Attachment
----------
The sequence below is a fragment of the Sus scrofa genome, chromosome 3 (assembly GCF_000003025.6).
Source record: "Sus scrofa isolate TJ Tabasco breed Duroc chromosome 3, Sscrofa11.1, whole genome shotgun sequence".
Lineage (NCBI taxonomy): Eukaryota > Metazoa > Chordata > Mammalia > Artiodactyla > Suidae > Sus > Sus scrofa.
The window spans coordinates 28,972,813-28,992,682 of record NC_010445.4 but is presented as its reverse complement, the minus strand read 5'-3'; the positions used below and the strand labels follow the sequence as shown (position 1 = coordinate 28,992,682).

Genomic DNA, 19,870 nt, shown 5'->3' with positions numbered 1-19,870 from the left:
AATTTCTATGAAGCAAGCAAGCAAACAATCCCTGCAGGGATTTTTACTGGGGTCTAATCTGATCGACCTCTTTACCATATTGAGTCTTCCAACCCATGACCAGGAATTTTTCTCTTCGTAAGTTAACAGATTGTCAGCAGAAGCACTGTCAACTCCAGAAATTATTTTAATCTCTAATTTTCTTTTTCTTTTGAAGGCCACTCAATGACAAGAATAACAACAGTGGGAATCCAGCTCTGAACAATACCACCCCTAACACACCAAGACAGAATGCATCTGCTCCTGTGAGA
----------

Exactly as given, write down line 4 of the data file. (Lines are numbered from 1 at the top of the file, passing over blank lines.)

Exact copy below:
The window spans coordinates 28,972,813-28,992,682 of record NC_010445.4 but is presented as its reverse complement, the minus strand read 5'-3'; the positions used below and the strand labels follow the sequence as shown (position 1 = coordinate 28,992,682).